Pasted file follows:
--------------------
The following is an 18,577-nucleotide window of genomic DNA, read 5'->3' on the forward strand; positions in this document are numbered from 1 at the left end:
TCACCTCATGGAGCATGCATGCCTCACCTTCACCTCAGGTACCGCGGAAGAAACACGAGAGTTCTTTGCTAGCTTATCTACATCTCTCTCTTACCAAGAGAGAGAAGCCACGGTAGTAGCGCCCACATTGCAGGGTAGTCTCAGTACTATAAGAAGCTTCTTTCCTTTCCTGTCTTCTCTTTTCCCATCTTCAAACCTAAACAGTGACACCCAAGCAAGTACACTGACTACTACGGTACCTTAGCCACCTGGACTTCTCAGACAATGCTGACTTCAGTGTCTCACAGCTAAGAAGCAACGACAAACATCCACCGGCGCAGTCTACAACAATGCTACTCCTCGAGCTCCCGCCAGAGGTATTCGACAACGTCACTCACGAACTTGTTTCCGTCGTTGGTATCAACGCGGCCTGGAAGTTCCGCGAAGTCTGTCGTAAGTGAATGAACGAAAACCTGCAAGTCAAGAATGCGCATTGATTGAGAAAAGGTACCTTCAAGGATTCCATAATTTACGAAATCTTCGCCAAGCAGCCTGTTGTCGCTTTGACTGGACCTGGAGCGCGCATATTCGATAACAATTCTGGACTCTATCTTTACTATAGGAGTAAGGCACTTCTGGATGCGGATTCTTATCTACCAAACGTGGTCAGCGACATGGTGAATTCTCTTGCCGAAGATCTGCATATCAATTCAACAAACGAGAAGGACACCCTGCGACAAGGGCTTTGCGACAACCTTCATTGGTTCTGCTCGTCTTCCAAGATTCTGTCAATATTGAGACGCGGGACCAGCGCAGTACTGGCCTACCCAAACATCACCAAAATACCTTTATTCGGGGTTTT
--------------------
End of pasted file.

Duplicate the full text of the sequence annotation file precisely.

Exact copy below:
The following is an 18,577-nucleotide window of genomic DNA, read 5'->3' on the forward strand; positions in this document are numbered from 1 at the left end:
TCACCTCATGGAGCATGCATGCCTCACCTTCACCTCAGGTACCGCGGAAGAAACACGAGAGTTCTTTGCTAGCTTATCTACATCTCTCTCTTACCAAGAGAGAGAAGCCACGGTAGTAGCGCCCACATTGCAGGGTAGTCTCAGTACTATAAGAAGCTTCTTTCCTTTCCTGTCTTCTCTTTTCCCATCTTCAAACCTAAACAGTGACACCCAAGCAAGTACACTGACTACTACGGTACCTTAGCCACCTGGACTTCTCAGACAATGCTGACTTCAGTGTCTCACAGCTAAGAAGCAACGACAAACATCCACCGGCGCAGTCTACAACAATGCTACTCCTCGAGCTCCCGCCAGAGGTATTCGACAACGTCACTCACGAACTTGTTTCCGTCGTTGGTATCAACGCGGCCTGGAAGTTCCGCGAAGTCTGTCGTAAGTGAATGAACGAAAACCTGCAAGTCAAGAATGCGCATTGATTGAGAAAAGGTACCTTCAAGGATTCCATAATTTACGAAATCTTCGCCAAGCAGCCTGTTGTCGCTTTGACTGGACCTGGAGCGCGCATATTCGATAACAATTCTGGACTCTATCTTTACTATAGGAGTAAGGCACTTCTGGATGCGGATTCTTATCTACCAAACGTGGTCAGCGACATGGTGAATTCTCTTGCCGAAGATCTGCATATCAATTCAACAAACGAGAAGGACACCCTGCGACAAGGGCTTTGCGACAACCTTCATTGGTTCTGCTCGTCTTCCAAGATTCTGTCAATATTGAGACGCGGGACCAGCGCAGTACTGGCCTACCCAAACATCACCAAAATACCTTTATTCGGGGTTTT